WHAT IS GORGONZOLA?
It is a cow’s milk cheese with the blue-green marbling inherent to blue cheese. Dating back to the 9th century, this traditional P.D.O. comes in two types – Dolce (younger) and Piccante (older). The latter is also known as “Mountain Gorgonzola” though I personally think farmers were just trying to make the cheese sound cooler with this nickname. Despite its’ rich flavor, this formaggio (cheese) has a fat content under 35%. Gorgonzola is a bit crumblier and more salty then other blues. It has a more pronounced flavor then a Danish Blue for example.
WHERE IS GORGONZOLA MADE?
This is a northern Italian cheese with most of the traditional production being centered around Lombardy and Piedmont. Supposedly the cheese was named after the town of its’ birth (now a suburb of Milan). However industrially it’s made all over the world.
IS GORDON RAMSEY INSANE?
T.V. antics aside, it is easy to forget that Chef Ramsey is a very accomplished chef who just says in English what most chefs in France say on a daily basis. “C’est tout sauf bien” is a phrase I heard describing my own cooking more then once in Paris. Check out his great take on a classic Italian recipe! Only area I’d quibble on is with the use of truffle oil. I’m not a big fan, and would suggest a simple truffle salsa instead.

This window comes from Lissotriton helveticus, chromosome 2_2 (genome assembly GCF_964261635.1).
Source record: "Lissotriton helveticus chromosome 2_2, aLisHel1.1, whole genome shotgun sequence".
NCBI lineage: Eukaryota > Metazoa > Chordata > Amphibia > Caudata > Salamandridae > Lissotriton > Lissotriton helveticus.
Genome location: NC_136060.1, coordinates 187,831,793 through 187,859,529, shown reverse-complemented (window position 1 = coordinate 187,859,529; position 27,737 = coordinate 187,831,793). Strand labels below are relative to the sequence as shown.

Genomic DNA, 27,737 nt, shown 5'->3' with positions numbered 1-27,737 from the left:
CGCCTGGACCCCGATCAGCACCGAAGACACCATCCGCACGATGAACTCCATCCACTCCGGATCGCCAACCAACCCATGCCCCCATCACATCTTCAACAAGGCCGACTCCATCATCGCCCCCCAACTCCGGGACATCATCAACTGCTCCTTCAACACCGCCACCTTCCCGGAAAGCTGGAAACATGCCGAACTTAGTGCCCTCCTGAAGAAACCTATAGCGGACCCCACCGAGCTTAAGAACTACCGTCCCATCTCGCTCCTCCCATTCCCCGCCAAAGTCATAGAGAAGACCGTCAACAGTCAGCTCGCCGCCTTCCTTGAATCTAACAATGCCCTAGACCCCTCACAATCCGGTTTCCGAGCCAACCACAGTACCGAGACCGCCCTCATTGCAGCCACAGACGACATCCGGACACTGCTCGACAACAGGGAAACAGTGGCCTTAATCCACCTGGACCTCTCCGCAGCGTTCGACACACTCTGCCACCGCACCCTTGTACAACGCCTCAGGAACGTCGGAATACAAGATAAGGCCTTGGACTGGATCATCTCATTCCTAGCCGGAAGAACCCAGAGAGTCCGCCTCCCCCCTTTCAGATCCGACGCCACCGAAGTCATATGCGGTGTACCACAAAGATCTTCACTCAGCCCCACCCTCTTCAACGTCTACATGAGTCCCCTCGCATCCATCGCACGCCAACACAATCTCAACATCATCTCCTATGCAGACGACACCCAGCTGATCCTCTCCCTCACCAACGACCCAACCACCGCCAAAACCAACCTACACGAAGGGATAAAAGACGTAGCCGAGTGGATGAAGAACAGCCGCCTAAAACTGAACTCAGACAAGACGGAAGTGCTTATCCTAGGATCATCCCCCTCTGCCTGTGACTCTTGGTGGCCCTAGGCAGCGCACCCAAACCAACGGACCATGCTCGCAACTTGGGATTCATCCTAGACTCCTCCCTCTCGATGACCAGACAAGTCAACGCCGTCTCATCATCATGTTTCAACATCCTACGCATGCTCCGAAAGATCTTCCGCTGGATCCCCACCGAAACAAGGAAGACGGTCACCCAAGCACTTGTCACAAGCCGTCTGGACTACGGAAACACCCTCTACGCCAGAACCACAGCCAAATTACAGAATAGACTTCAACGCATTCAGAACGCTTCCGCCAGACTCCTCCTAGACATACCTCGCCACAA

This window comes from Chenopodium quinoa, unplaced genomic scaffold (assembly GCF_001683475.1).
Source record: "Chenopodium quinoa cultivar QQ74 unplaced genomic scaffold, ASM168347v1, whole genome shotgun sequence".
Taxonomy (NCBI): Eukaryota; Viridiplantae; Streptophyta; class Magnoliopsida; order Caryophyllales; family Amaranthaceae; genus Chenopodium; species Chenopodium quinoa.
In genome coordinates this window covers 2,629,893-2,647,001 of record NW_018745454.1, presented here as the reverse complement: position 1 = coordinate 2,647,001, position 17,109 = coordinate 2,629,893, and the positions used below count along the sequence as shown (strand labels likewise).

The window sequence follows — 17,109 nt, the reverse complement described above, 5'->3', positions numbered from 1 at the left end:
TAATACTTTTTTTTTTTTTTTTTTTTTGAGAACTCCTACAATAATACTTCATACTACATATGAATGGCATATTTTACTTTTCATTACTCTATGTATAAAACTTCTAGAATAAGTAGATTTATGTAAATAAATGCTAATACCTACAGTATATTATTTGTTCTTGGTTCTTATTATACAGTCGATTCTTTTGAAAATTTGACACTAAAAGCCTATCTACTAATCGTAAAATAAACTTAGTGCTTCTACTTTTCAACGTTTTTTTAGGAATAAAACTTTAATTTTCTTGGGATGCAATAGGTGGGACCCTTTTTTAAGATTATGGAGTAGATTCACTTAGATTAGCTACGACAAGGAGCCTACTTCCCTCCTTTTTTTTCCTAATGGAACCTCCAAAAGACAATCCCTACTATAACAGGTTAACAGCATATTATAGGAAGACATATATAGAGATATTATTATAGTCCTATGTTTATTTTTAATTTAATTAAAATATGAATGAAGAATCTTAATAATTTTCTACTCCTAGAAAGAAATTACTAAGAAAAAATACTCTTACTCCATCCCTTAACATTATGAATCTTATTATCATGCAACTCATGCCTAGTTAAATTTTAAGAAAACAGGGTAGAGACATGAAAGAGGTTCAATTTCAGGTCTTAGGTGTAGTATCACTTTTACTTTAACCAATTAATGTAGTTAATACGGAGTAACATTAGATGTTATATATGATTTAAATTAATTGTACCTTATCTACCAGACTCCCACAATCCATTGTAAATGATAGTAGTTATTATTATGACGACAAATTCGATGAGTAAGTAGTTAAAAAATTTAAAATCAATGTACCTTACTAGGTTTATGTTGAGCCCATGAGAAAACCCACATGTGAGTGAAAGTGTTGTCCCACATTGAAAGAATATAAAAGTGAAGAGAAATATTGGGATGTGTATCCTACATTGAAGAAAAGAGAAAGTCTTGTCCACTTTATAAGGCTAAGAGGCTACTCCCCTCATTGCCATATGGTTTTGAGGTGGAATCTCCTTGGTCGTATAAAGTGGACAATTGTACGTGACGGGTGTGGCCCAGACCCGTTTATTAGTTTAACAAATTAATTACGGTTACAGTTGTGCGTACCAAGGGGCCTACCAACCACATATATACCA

WHAT CAN I PAIR WITH GORGONZOLA?
Be careful, mild white wines will just got lost in the powerful flavor of this cheese. Dolce is the milder of the two cheeses so you can get away with a white there. But with the Picante look to reds like a Bordeaux, Cabernet’s or even a Chilean Carménère. Like with all blues sweet, fortified wines or even honey will work as well. While it might be blasphemy, I tend to pair wines with Gorgonzola that I’d pair with a nice steak covered in a good spice rub. For Italian cheese flights, go with other classics like Parmesan Reggiano and a nice Pecorino. If you want something more international, look to a 12 month Manchego and a Humboldt Fog.